A man partial to woolly thinking

Promoting wool to young people is something that Tim Black is passionate about. 
...
Promoting wool to young people is something that Tim Black is passionate about. PHOTO: CANTERBURY A AND P ASSOCIATION
Well-known South Canterbury character Tim Black wants his appreciation for wool to be shared and understood by the next generation of Kiwis. Mr Black has not found another natural fibre as versatile as wool, and sees a gap in public agriculture knowledge. "It is just disappointing that a lot of people do not know where wool comes from; actually that people do not know where a lot of things in agriculture come from. I would love to see more agriculture taught  throughout  schools to young kids and we have an awesome opportunity at the moment to do so." George Clark reports.

 

Tim Black thinks the future of New Zealand wool could be fantastic.

"The price of wool is so cheap and below production value and therefore a wantless product at the moment. We could have an incredible future with it if we educate people well.”

Mr Black grew up at Tai Tapu, just outside of Christchurch, leaving Christ’s College to work as a general farmhand at Levels at 18.

He attended Lincoln University to study for a bachelor of commerce in agriculture degree, finding a job back in South Canterbury at PGG in the mailroom licking stamps.

"I enjoyed coming to South Canterbury. I admittedly did not know too many people down here [but I] made friends pretty quickly. It was good fun."

Tim Black, pictured with his late dog Hector Black, values wool, business and the people of South...
Tim Black, pictured with his late dog Hector Black, values wool, business and the people of South Canterbury. PHOTO: GEORGE CLARK

 

He was keen to be a junior stock agent — his father had been one — and knew he wanted to progress to becoming an auctioneer, knowing he must start at the bottom and work his way up.

“I found that I could read wool quite easily and Pyne Gould Guinness [PGG] sent me back to Lincoln University for a wool course, where I had previously struggled with study. Was posted down to Timaru in 1998 after a wool rep opportunity came up and have remained ever since.”

Black was passionate about Timaru and the central South Island.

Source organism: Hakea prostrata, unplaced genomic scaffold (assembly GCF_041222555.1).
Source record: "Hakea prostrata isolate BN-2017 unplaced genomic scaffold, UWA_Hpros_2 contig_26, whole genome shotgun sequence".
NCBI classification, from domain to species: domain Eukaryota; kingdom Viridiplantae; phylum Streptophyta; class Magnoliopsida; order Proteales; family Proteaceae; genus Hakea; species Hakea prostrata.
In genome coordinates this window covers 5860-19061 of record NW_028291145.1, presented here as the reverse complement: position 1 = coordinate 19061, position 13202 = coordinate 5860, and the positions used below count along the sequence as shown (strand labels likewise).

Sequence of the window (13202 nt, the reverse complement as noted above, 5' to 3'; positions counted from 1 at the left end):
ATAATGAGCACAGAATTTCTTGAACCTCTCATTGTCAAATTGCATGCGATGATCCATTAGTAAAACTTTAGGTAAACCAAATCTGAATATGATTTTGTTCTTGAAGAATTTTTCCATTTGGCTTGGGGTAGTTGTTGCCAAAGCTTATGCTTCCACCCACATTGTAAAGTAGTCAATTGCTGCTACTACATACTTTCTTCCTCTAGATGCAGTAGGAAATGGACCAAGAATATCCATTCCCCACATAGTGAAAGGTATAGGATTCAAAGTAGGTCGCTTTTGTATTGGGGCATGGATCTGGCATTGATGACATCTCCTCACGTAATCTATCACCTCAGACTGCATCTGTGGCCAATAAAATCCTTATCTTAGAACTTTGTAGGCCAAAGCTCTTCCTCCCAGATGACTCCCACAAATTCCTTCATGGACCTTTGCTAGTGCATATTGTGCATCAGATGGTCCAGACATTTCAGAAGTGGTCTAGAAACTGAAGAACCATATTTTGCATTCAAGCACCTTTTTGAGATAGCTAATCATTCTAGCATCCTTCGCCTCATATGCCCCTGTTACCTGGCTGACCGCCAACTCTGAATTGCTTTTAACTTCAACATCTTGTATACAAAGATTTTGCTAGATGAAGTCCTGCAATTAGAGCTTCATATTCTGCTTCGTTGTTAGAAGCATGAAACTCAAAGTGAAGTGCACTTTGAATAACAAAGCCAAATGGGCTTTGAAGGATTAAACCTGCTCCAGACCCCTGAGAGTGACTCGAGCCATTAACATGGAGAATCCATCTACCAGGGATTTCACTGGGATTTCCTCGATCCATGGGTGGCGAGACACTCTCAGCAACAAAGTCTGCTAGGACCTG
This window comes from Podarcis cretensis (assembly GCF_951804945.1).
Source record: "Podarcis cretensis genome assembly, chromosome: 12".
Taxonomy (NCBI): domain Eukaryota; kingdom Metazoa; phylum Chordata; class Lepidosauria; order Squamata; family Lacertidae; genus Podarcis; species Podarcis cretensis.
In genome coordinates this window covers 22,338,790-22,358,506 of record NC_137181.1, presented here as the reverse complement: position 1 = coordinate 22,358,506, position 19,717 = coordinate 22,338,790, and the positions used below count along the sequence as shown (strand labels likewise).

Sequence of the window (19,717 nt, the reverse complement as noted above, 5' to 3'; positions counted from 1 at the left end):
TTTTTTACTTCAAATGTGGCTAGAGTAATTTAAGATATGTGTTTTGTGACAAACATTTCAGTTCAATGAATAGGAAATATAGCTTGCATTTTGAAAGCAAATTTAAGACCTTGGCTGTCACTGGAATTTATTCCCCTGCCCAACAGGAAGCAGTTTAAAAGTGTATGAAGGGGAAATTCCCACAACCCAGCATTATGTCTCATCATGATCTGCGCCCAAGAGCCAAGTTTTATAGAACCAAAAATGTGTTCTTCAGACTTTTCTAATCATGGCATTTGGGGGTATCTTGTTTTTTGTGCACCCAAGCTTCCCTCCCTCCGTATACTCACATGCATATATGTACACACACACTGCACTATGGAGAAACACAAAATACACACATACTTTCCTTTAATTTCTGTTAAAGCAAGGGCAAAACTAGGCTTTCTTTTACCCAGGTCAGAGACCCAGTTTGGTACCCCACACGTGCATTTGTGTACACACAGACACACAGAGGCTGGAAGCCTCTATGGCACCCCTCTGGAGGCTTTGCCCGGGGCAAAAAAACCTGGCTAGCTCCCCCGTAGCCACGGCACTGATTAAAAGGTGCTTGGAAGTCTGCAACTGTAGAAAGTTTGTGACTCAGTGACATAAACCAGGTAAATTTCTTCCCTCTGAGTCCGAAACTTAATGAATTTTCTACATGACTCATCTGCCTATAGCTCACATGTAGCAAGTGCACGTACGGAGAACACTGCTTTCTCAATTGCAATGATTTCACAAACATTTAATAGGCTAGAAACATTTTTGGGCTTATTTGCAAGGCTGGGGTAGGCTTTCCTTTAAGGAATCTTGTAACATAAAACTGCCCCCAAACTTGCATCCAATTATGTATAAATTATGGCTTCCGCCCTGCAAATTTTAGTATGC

“I used to love hunting, shooting, fishing and diving ... The location made it easy access."

After working for PGG for 13 years, he saw the wool industry was changing and company mergers becoming commonplace.

"When PGG merged with Wrightson, our fine wool business had to be relinquished to New Zealand Merino. That was the majority of my work down here but I was fortunate enough to be offered a job at Elders New Zealand being their merino specialist."

He then found an opportunity to go out on his own, joining a Timaru business doing the reclass for New Zealand Merino.

"I gave Gary Clarke, the boss, a bit of an ultimatum — would he be interested in selling? So I bought that business that I have now.”

Black and Associates primarily do reclass and interlock work for NZ Merino, which is putting similar types of wool from different properties into saleable packages.

They sort incoming part bales and class them into different grades for purchase.

Black had an entrepreneurial streak with his hands in wool, hospitality and retail.

He owns Hector Black’s lounge bar in Timaru, aptly named after his companion Jack Russell, who died a few years ago.

A taxidermied Hector is the centrepiece in the taproom.

Mr Black and wife Brooke also own gift shop Tuesday and neighbouring Black & Co, stocking a range of designer and eclectic clothing.

His bar represents his background in agriculture, with quirky items hung on walls and near well-placed sofas.

“I would like to grow with hospitality and have had a great time with the bar. With wool I would like to get into education and teach people benefits for the environment and economy," he said.

"If we could get people to understand it and use it again I would love to do that. The wool business has greatly affected my life and it hurts to see it not operating as it once did. My plan is to keep doing what I am doing, trotting along and hopefully get some young people passionate about it again.”

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